You are currently browsing the August, 2012 archives.

Tweeted 2012.08.31 14.05 in DID, Twitter by Stephanie

Black and White and 110 all over

Posted 2012.08.23 21.15 in Photography by Stephanie

So a few months back, the Lomography folks announced that they were reviving the 110 format film.

Also known as Pocket Instamatic film, 110 film comes in a little plastic cartridge. It uses a narrow strip of film 16mm wide, and you could get it in 12-shot and 24-shot sizes. The negative image was only about 17mm x 13mm, or a quarter of the size of a 35mm film negative.

I’ve got a handful of 110-format cameras in my collection, and until now I’d only been able to use them with out-dated (very expired) film. The results I’d been getting were quite poor.

Even when new the 110 format was not known for fantastic images – most of the cameras were cheaply made, with less-than-stellar lenses and inadequate exposure controls (or none at all). This resulted in grainy, fuzzy negatives that couldn’t be enlarged any more than small snapshots.

I think I’ve read that the last factory making 110 film closed up in 2009. Now, three years later, the Lomography people have brought it back. When they announced their new ‘Orca’ film, 110 format in black & white, I immediately ordered a couple rolls.

I’d never used B&W in 110 format, and was interested in trying it out. I also wanted to try out ‘fresh’ 110 film to see if I’d get noticably better results over the 10+ old stuff I’d been using so far. I loaded up my Pentax Auto 110 (an SLR system camera with interchangable lenses) and this past weekend I shot off a roll.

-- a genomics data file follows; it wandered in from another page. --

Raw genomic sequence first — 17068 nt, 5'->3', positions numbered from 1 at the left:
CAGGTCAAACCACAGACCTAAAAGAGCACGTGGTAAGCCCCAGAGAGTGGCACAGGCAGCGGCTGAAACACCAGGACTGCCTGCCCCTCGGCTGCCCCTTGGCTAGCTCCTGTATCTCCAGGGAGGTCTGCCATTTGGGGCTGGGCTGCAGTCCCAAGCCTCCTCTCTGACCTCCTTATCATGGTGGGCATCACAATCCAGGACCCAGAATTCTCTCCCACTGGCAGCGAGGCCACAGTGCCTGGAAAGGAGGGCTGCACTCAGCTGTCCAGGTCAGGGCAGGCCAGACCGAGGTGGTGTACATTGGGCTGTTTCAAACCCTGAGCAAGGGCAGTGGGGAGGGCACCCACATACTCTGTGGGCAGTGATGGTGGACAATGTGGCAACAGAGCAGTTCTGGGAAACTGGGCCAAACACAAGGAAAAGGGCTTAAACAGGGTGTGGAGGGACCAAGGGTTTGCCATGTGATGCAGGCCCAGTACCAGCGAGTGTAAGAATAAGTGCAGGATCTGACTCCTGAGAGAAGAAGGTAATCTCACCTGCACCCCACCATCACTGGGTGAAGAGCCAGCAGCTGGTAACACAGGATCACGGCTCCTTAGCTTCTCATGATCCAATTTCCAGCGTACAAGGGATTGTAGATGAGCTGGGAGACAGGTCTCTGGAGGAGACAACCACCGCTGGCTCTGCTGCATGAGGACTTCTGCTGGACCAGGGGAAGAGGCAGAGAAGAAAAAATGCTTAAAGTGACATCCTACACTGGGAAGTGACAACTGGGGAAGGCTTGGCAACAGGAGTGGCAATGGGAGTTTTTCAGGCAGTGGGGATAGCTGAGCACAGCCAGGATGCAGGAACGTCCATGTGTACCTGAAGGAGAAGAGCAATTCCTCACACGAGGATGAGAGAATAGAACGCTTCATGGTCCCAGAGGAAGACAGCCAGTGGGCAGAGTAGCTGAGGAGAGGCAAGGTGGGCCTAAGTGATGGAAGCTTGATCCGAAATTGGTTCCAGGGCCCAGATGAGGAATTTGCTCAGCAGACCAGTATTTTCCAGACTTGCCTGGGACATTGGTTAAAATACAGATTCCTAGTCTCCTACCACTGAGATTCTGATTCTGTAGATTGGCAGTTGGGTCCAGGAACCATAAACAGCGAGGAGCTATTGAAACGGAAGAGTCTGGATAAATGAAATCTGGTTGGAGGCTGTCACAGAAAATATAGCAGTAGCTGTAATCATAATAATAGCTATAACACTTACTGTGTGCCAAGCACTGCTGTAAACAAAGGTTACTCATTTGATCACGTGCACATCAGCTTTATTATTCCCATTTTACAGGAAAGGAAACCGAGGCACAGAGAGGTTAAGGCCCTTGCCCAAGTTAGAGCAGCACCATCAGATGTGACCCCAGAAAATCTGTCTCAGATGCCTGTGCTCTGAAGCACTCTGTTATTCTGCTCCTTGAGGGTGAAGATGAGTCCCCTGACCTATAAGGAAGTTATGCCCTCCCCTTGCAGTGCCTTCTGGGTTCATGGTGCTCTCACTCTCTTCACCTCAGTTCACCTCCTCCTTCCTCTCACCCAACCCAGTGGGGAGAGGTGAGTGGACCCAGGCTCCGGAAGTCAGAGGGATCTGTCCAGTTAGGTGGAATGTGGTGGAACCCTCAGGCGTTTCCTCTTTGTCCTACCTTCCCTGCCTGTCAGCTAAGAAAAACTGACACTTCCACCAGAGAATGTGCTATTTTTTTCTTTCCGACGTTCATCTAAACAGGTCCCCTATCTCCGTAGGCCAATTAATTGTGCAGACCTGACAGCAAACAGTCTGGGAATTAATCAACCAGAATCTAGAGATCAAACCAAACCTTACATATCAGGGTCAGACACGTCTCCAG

The results were pleasantly surprising. The camera is one of the best ever made for the 110 format, which helps of course. The film though came out very crisp with good contrast and a nice range of tones. Using a jeweler’s loupe, the film really looks fantastic.

The first six shots were taken in Eldorado Park, the seventh was shot from the car on the way home, and the last shot was taken at home, with a different camera. I moved the film from the Pentax into a Lomo Fisheye 110, to see how the Fisheye would work.

Film was processed at home in old T-Max 1:4 developer for 8 minutes. The scanned images are not as good as the film – my scanner seems to not be able to get a good read from 110 film. Perhaps because I’m trying to scan it from a 35mm carrier…

Road to Redscale

Posted 2012.08.21 10.29 in Photography by Stephanie

Last week I was off for a day, on a little road trip to visit my friends Athena and Jason at a cottage somewhere in the vicinity of West Guildford. Naturally I brought a camera.

It was the Lomo LC-A+ which I’d loaded with their Redscale XR film. I’ve had mixed results with Redscale in the past… and this time was no different. It varies wildly between underexposed and sort-of-acceptable. If you intentionally over-expose, you can get some more-lifelike colours. If you let it underexpose, you get deeper reds and oranges.

Unfortunately, although I brought the camera, I didn’t actually get much chance to use it. The (three-hour) drive home had some opportunities for playing around with it. Then this past weekend I finished off the roll at a local park along the Credit River.